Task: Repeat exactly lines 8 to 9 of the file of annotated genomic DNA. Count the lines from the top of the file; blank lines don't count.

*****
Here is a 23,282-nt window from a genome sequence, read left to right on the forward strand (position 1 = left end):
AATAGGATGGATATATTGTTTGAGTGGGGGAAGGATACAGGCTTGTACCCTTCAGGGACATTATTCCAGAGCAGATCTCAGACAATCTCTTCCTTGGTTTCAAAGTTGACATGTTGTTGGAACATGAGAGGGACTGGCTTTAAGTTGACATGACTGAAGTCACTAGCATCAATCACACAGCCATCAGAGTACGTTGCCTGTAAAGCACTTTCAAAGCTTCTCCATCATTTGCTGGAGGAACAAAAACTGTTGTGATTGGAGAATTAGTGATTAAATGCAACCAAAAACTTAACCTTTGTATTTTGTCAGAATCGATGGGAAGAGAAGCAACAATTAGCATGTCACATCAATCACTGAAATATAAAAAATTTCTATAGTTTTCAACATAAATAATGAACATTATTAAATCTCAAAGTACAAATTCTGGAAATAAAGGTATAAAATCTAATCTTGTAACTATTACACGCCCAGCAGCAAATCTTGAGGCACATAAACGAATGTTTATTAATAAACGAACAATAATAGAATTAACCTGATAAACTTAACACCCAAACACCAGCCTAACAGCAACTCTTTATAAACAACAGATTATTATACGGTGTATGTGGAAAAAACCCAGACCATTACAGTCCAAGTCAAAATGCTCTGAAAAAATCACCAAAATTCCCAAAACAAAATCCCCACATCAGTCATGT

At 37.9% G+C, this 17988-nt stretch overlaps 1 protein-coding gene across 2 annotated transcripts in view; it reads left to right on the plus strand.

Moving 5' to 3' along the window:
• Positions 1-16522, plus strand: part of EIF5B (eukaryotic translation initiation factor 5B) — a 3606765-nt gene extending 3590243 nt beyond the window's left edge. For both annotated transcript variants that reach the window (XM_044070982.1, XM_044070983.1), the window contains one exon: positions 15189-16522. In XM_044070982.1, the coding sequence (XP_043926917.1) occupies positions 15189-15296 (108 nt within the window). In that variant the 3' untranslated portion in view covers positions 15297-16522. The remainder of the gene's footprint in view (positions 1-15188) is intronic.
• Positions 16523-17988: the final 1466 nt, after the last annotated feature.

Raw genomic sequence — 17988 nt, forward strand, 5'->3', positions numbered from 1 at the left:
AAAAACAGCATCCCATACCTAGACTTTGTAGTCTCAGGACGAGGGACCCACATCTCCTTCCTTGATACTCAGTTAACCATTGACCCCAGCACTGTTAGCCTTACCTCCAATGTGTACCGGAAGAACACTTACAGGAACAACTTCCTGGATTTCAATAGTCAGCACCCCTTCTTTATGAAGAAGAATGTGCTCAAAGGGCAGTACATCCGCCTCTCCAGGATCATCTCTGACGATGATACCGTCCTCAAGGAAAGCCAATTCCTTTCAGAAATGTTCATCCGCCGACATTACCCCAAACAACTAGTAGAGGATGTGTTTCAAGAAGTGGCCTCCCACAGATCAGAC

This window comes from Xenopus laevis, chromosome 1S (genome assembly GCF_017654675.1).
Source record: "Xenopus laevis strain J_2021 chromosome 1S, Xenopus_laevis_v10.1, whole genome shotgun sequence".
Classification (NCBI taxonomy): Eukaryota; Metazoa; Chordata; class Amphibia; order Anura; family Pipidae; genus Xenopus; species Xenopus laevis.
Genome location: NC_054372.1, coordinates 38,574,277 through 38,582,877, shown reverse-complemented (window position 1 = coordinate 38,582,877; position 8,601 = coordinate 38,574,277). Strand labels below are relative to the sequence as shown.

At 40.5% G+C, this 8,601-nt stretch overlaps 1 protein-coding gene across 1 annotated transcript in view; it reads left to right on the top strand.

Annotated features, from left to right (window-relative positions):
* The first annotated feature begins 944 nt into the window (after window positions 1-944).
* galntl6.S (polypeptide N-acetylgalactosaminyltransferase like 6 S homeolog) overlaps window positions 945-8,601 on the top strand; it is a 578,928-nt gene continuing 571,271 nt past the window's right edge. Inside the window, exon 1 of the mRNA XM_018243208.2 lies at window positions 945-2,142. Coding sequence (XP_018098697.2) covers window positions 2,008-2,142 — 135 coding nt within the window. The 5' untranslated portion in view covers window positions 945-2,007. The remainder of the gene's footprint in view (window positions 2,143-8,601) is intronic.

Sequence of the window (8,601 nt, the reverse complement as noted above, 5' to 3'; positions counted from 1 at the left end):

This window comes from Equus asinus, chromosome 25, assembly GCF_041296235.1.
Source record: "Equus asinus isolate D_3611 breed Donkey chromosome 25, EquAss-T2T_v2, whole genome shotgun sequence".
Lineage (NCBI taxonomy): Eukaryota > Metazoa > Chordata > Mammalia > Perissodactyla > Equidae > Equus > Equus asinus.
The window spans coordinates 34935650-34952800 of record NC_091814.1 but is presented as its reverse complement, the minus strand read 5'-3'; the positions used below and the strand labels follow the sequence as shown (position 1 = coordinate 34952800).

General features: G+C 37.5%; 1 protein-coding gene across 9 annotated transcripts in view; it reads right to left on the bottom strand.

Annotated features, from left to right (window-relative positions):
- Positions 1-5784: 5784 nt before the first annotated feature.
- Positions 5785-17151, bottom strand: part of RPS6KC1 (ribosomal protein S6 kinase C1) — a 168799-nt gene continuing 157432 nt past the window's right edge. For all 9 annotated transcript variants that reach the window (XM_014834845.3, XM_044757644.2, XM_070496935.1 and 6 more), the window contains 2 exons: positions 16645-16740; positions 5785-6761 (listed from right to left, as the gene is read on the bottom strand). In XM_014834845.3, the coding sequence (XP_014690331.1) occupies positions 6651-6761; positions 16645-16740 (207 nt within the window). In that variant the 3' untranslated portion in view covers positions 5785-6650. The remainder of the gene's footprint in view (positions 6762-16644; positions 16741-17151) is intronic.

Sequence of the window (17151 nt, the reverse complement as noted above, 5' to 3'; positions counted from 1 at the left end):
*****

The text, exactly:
AAAAACAGCATCCCATACCTAGACTTTGTAGTCTCAGGACGAGGGACCCACATCTCCTTCCTTGATACTCAGTTAACCATTGACCCCAGCACTGTTAGCCTTACCTCCAATGTGTACCGGAAGAACACTTACAGGAACAACTTCCTGGATTTCAATAGTCAGCACCCCTTCTTTATGAAGAAGAATGTGCTCAAAGGGCAGTACATCCGCCTCTCCAGGATCATCTCTGACGATGATACCGTCCTCAAGGAAAGCCAATTCCTTTCAGAAATGTTCATCCGCCGACATTACCCCAAACAACTAGTAGAGGATGTGTTTCAAGAAGTGGCCTCCCACAGATCAGAC

This window comes from Xenopus laevis, chromosome 1S (genome assembly GCF_017654675.1).